Loudoun supervisors have adopted a program to spend county money to help defray the private cost of permanently protecting land from development.
Supervisor Tony R. Buffington (R-Blue Ridge) proposed the program, which sets up a $150,000 fund to help landowners pay part of the cost of putting land into conservation easements. Those easements permanently protect land from certain uses, including if it is sold, and involves periodic site visits from a government or land trust inspector to makes sure terms of that agreement are followed.
Buffington said if the county wants to protect the tourism and agricultural success of its rural areas, “then we have to find a way to permanently preserve a sufficient mass of open space and agricultural land, or this area that’s currently revenue-positive will eventually become revenue-negative, and we’ll have that problem to deal with.”
While those easements come with tax benefits, they also mean giving up the potential of selling land for development, and involve up-front costs that can run into the tens of thousands of dollars. Buffington has said that’s too high a barrier for some landowners. The fund will cover up to half the cost of putting land into conservation easement, or up to $15,000, whichever is less. If there are more applications than money to go around, county staff members will prioritize applications that give up the most development rights, or that have documented natural and historic resources.
The program is also be restricted to housholds making the area median income, currently, $117,200, or less. When the program was proposed in July, income cap was capped at double that, meaning households bringing in more than a quarter million dollars could still qualify for county funding.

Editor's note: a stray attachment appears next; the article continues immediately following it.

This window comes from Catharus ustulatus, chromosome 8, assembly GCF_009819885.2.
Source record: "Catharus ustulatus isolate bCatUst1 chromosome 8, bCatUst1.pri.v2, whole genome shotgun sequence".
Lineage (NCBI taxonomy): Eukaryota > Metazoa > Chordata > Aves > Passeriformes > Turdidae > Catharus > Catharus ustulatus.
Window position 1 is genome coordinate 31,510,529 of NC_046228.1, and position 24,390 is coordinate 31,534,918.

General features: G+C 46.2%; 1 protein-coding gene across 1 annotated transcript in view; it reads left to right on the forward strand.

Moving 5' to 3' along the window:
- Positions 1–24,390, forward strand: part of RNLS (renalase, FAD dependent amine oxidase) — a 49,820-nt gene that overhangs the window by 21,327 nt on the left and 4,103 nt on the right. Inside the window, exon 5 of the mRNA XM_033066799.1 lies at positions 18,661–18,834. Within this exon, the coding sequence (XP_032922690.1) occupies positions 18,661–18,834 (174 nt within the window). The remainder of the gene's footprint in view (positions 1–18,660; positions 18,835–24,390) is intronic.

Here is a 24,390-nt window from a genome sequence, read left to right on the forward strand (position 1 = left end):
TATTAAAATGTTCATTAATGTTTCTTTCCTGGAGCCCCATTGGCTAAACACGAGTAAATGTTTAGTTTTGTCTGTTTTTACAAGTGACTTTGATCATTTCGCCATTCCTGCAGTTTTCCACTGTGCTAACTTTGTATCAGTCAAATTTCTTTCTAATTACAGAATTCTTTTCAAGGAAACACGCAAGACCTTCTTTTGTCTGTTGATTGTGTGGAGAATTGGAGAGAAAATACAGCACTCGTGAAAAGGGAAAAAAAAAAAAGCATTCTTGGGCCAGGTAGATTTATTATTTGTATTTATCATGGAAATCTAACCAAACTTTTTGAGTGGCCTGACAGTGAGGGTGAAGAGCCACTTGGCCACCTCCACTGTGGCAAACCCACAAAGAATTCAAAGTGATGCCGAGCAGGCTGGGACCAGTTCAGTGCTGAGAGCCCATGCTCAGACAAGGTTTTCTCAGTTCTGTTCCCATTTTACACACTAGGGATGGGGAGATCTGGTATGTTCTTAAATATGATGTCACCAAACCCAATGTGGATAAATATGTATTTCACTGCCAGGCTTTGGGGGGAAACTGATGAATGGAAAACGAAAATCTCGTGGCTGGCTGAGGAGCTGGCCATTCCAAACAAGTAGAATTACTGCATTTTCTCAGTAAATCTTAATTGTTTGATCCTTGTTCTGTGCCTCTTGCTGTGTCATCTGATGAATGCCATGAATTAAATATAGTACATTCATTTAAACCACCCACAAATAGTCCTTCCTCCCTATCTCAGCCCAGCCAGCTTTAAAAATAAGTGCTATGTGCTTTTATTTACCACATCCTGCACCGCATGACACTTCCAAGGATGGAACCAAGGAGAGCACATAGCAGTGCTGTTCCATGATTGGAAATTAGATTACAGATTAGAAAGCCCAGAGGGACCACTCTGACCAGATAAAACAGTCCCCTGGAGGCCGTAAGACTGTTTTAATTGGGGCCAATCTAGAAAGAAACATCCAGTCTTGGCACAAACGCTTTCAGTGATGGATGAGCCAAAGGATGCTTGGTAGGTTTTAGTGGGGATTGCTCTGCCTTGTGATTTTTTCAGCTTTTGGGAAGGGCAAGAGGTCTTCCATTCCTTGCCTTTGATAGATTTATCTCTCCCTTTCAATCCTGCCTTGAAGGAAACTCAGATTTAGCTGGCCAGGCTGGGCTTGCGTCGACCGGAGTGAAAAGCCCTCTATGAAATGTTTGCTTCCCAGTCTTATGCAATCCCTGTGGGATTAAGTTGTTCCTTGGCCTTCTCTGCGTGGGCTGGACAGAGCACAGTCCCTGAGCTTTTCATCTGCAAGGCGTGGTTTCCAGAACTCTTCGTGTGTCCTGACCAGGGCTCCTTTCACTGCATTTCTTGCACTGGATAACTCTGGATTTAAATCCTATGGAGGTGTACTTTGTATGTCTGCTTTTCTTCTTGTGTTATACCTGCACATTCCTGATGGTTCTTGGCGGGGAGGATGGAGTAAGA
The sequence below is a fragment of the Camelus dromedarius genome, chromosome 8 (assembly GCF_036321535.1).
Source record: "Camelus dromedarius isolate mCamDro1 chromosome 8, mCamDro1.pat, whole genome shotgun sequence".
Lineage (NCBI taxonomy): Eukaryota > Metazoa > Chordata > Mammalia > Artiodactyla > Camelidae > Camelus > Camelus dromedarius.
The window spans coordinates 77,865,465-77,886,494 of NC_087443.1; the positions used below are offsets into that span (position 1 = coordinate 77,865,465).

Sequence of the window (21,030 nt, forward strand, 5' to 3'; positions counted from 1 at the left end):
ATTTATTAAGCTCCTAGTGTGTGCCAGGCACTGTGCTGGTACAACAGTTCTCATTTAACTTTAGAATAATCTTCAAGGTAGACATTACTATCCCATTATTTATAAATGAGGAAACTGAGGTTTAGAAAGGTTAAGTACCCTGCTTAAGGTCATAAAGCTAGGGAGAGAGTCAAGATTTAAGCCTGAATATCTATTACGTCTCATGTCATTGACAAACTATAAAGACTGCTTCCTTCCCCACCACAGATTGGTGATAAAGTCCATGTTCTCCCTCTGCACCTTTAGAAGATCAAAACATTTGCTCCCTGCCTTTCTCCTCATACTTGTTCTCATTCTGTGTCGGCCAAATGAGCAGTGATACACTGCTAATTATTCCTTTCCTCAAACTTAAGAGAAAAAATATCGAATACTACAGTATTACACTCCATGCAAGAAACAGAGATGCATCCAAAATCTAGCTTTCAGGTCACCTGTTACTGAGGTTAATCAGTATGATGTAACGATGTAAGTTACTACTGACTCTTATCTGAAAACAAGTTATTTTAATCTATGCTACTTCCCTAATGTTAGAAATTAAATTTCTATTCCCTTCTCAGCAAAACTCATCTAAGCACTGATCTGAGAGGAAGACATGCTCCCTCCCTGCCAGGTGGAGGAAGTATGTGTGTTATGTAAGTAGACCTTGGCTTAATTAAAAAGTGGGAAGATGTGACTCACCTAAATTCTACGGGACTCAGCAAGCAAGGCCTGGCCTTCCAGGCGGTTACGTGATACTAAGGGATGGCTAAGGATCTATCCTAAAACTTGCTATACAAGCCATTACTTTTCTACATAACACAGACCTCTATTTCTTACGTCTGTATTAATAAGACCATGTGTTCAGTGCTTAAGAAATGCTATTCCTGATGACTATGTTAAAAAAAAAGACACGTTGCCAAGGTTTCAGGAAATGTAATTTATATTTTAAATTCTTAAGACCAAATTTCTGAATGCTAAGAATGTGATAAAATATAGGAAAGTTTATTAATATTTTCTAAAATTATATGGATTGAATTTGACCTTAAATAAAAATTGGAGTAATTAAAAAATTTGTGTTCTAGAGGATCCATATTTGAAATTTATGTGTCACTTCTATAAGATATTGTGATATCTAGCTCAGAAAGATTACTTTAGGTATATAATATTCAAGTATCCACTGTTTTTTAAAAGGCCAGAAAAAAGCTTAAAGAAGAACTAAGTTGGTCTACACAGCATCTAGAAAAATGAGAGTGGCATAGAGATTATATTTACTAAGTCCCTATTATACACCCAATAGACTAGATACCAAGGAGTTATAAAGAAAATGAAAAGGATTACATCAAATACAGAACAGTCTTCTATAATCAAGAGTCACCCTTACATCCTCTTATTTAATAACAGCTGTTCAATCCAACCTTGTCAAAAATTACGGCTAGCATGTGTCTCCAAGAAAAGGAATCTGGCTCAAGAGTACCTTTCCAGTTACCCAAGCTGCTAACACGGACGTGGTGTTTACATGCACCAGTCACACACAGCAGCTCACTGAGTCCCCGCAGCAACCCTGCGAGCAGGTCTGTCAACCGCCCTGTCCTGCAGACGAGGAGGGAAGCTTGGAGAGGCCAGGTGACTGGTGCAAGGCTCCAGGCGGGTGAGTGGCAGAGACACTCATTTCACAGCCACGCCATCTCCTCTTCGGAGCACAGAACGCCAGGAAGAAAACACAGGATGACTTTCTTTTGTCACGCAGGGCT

“This is greatly improved over, I think, the original plan,” said Supervisor Kristen C. Umstattd (D-Leesburg). “I think the income level was too high for most middle class residents to really accept, but you’ve brought that way down.”
According a county report, about half of western Loudoun households, about 10,000 households, are below that threshold.
Some supervisors pushed to require applicants go first to state or federal sources for funding from similar programs, before coming to the county to apply for the balance of funding from the local program up the county’s limit. The state program, in particular, has a much lower income qualification but is also designed to give out smaller funding amounts.
“If we have the opportunity to get the money from some other source, we should look to that source first,” said Vice Chairman Ralph M. Buona (R-Ashburn).
But supervisors narrowly voted down that requirement, 5-4.
“I think we have created a simple and accessible program that might be used by people,” Buffington said. “I think if we’re going to start limiting it and complicating it and tying it to state and federal programs, it’s not going to be used by people. I think we need to keep simple, simple and move forward with it.”
County Chairwoman Phyllis J. Randall (D-At Large) said that idea could come up again in future years more research into state and federal programs.
Supervisors adopted the new program 8-1, Suzanne M. Volpe (R-Algonkian) opposed.
According to a county report, Loudoun is one of the top three counties in Virginia in both the number of conservation easements, about 750, and the total acreage they cover, about 72,000 acres. It ranks seventh among Virginia counties for percentage of land protected by a conservation easement, at 14 percent of Loudoun’s land. Neighboring Fauquier County has the largest portion of its area under easement, at 26 percent.